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MT. Pathogen research lab advances

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  • forcertain@mail.midrivers.com
    Pathogen research lab advances By JENNIFER McKEE Gazette State Bureau May 1, 2004 http://www.billingsgazette.com/index.php?
    Message 1 of 1 , May 1, 2004
      Pathogen research lab advances
      Gazette State Bureau
      May 1, 2004


      MISSOULA - A proposed Hamilton research lab designed to study the world's most
      dangerous pathogens came one step closer to reality Friday when the National
      Institutes of Health released another environmental study affirming the
      agency's desire to build the facility.

      The final decision on the lab is expected sometime after June 4.

      "I'm pleased," said Rocky Mountain Laboratories Associate Director Marshall
      Bloom. "The assistant superintendent of Glacier National Park just died of a
      level 4 virus. If we'd had this lab here (now), there would be people here,
      including me, working on it."

      Just a step

      Bloom cautioned, however, that the incremental step forward announced Friday
      does not mean the lab is definitely going to be built.

      The NIH, which oversees Rocky Mountain Laboratories in Hamilton, first
      proposed building the lab - known in biological lingo as a "biosafety level 4"
      or BL-4 lab - in 2002 at Rocky Mountain Labs. The $66.5 million, 105,000
      square-foot building would be adjacent to Rocky Mountain Lab's existing
      century-old campus.

      Only a handful of other BL-4 labs exist in the country.

      The announcement drew praise from some, like Gov. Judy Martz, who early on
      declared her support for the lab and the scientific prestige it would bring to
      the state, but concern from others, mainly local residents who feared for
      their safety should deadly microbes escape.

      Local concern was so great, the NIH postponed its final decision on the
      project to conduct an extra environmental study to answer the growing chorus
      of concerns ranging from noise to bioterrorism.

      Many residents questioned the ability of rural Ravalli County to respond to a
      major biological outbreak and suggested the lab be built some place better
      able to respond to such crises. While accidents may be rare, the result of an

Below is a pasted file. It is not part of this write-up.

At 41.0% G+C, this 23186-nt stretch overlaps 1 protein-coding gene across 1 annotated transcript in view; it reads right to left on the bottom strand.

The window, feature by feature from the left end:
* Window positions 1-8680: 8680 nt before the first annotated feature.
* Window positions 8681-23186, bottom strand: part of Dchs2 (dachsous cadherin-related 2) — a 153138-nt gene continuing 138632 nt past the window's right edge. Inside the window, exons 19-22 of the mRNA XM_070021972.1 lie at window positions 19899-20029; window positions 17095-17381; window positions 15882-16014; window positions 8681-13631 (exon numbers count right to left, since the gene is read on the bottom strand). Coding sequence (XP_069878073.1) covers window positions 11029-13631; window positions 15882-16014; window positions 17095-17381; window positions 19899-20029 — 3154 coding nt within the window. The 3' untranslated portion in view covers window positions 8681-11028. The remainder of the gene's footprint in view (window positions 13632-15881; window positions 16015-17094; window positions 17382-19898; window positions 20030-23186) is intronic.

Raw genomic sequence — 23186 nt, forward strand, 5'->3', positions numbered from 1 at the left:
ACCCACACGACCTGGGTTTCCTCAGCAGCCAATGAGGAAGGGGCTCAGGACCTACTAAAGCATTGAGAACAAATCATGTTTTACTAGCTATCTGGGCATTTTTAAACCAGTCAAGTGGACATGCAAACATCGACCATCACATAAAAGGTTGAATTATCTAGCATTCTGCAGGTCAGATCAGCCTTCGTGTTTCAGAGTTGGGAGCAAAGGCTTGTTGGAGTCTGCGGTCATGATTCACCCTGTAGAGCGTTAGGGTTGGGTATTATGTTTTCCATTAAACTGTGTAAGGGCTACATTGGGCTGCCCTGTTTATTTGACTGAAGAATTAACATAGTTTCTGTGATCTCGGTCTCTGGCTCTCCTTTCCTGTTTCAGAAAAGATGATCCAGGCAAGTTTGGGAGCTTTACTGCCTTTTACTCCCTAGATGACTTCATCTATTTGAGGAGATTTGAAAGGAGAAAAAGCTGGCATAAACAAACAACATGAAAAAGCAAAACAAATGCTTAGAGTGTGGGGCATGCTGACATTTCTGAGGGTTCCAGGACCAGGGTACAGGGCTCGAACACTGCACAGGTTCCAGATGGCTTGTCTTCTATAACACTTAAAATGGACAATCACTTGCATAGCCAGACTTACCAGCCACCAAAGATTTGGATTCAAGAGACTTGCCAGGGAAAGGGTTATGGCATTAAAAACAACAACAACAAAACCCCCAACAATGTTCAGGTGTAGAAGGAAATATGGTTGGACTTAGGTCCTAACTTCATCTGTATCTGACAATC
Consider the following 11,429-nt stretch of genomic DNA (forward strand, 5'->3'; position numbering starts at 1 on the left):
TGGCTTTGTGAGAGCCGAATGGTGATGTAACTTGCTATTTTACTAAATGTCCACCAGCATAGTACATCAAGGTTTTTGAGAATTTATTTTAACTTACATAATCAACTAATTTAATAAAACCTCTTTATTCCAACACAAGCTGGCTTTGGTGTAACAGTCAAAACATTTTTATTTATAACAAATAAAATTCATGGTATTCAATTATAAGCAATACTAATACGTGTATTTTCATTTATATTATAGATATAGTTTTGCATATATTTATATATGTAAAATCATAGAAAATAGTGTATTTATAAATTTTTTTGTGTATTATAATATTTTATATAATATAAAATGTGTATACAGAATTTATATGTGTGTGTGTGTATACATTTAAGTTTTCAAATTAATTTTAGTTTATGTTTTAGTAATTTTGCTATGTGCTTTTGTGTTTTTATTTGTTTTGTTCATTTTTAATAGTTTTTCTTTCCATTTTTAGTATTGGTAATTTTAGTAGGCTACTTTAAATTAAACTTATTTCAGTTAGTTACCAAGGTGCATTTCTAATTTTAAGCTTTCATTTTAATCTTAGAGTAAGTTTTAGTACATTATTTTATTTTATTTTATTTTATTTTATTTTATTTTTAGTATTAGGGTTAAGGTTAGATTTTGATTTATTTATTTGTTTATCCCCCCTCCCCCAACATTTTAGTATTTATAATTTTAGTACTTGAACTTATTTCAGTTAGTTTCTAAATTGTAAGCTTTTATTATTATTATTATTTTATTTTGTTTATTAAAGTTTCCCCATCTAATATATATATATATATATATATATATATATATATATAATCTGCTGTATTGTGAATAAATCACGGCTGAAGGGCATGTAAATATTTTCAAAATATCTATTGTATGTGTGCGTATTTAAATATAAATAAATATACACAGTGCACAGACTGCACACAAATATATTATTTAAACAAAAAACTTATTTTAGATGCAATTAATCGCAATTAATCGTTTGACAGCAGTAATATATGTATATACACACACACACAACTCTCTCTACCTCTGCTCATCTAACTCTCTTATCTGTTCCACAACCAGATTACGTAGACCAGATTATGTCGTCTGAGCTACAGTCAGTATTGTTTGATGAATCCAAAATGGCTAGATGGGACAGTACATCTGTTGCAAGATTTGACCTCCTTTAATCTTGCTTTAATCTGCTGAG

accident would be catastrophic, they argued, and should be considered.

      Mary Wulff of Coalition for a Safe Lab has long opposed the project and said
      Friday it seemed the federal agency dismissed any notion of building the lab
      elsewhere. She also said the NIH has refused to turn over information about
      Rocky Mountain Labs' safety record to three local organizations, including
      hers. The organizations have since sued to get the documents.

      She said she was disappointed that the NIH still has not come up with any
      contingency plans in case of an emergency at the lab and said she thinks the
      environmental studies were not really conducted to see if Hamilton is the best
      place for the facility.

      "It was predetermined," she said. "They were going to do what they wanted to
      do, anyway."

      Another view

      Martz's office took a different view.

      "We're delighted," said spokesman Chuck Butler. "Governor Martz recognizes
      that some people have concerns, but she's pleased the study supports
      proceeding with the project."

      Biological research labs are broken into four categories depending on the
      kinds of microbes scientists can safely handle in them. Biosafety level 1 labs
      can handle any microbe that doesn't cause disease and requires nothing more
      advanced than a working sink for safety. The most protective are BL-4 labs,
      which are designed to prevent microbes from ever coming into contact with
      scientists inside or the outside world.

      Rocky Mountain Labs already has several lesser protective labs, including a BL-
      3 lab, which can safely handle the microbe that causes anthrax. The proposed
      BL-4 lab would be a small part of an expansion including several less-
      protective research labs.

      Bloom said Friday that workers could break ground on the lab by late this
      summer if the NIH gives a final approval the plan.

      Copyright � The Billings Gazette

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